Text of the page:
Another graphic for your fridge

March 26, 2019

A snapshot of Canadian greenhouse gas emissions

If a picture is worth a thousand words, here’s another graphic worth printing and placing onto your fridge: a summary of Canada’s 2016 greenhouse gas emissions by economic sector.

GHG

The above numbers add up to 704 million tonnes (or 22 tonnes a second), about 4% below the 732 million tonnes we emitted in 2005.  Under the 2015 Paris Accord, Canada committed to reducing its greenhouse gas emissions by 30% below 2005 levels by 2030, so we have a lot of work to do over the next 11 years.  (And, if truth be told, our targets need to be more ambitious if global warming is to be addressed seriously.)

A few key takeaways: between 2005 and 2016, Canadian emissions:

  • from Electricity decreased by 34% – a good thing!
  • from Buildings, Industry, Agriculture and Waste declined slightly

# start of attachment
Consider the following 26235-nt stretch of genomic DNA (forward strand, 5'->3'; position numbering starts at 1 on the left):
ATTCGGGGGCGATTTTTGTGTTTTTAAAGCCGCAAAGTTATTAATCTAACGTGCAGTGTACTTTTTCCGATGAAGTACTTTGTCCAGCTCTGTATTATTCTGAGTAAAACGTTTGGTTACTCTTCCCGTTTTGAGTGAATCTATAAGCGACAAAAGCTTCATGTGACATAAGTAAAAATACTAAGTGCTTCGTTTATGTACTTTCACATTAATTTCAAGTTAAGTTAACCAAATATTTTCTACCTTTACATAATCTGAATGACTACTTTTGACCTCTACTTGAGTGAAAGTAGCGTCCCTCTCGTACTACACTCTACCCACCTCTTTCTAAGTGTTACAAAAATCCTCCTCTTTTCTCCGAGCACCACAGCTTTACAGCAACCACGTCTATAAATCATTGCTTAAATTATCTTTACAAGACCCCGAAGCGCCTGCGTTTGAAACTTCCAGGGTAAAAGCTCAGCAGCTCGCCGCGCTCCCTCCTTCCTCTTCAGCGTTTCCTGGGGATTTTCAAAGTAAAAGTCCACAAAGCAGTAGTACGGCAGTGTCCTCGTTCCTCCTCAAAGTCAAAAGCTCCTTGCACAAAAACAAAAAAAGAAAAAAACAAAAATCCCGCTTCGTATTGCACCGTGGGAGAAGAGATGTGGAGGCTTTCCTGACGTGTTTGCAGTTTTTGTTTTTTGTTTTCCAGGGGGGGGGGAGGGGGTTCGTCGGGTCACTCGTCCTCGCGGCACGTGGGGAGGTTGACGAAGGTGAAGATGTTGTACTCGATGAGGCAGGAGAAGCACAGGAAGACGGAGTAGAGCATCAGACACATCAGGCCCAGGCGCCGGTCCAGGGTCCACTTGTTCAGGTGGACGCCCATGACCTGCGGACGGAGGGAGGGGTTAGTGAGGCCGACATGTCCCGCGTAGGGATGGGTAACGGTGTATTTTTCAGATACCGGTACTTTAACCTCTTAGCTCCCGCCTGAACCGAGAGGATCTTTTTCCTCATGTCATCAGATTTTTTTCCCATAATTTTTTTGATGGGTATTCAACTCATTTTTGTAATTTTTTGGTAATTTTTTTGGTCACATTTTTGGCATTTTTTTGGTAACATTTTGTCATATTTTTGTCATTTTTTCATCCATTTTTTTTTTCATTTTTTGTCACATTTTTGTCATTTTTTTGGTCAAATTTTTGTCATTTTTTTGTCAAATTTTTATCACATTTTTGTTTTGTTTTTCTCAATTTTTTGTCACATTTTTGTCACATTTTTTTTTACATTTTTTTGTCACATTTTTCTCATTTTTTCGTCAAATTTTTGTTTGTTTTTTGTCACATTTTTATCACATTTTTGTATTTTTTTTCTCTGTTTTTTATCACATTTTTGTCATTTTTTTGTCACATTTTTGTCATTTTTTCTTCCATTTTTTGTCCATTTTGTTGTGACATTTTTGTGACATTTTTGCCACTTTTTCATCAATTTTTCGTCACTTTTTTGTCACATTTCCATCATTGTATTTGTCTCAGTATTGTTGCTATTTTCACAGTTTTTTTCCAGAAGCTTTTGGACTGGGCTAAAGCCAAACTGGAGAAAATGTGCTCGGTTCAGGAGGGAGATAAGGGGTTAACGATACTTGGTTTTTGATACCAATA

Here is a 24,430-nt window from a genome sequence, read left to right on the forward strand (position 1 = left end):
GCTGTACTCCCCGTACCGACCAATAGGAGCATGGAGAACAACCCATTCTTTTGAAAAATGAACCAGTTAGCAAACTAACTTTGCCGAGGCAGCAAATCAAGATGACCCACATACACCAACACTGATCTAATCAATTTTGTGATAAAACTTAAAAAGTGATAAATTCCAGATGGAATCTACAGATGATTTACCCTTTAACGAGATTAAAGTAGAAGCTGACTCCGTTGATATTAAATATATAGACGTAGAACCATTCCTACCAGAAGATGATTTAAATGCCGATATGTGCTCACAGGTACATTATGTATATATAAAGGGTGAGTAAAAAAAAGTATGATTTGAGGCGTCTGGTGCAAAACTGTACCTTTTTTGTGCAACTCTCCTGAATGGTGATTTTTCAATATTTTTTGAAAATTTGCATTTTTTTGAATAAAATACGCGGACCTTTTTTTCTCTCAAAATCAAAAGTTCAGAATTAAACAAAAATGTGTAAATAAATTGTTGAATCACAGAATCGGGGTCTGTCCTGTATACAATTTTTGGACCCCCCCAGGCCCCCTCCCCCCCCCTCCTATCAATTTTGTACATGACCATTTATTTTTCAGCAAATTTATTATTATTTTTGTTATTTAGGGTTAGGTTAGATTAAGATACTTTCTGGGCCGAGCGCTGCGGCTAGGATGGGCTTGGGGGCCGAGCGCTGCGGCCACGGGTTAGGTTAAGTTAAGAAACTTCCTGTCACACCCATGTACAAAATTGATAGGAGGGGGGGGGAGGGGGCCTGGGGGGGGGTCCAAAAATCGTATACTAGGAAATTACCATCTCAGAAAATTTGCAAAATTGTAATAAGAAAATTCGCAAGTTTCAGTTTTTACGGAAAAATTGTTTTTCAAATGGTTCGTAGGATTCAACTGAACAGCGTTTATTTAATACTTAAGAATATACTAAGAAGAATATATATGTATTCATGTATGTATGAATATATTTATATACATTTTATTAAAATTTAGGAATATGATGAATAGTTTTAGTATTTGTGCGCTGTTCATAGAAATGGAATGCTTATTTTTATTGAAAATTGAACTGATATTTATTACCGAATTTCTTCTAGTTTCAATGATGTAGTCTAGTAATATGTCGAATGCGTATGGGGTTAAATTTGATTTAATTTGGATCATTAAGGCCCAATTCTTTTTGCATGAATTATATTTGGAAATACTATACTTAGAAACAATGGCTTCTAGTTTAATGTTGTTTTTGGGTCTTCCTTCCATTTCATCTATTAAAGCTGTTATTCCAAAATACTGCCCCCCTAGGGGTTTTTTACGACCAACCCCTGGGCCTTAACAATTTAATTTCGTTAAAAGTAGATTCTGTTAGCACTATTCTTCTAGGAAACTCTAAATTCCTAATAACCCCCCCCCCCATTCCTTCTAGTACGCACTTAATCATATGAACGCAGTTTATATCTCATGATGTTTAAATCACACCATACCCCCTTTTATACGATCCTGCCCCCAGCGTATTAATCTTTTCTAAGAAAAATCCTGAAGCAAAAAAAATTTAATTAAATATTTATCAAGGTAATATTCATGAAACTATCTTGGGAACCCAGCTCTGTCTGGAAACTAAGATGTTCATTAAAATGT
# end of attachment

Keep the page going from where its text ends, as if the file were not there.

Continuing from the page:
• from Transportation and Oil & Gas, the two biggest slices of the above pie, increased by 7% and 16% respectively – pretty much summarizing where the greatest problem lies and where our greatest efforts are required.

Why not print this graphic and place it on your fridge, so you see where our emissions are coming from and contemplate all the ways we can reduce them.  (It’s a complement to the carbon cycle graphic from March 13’s Green ideas, which hopefully made it onto your fridge too!)

Learn more about our Canadian emissions (including, on page 13, which four provinces’ emissions have gone in the wrong direction) here.

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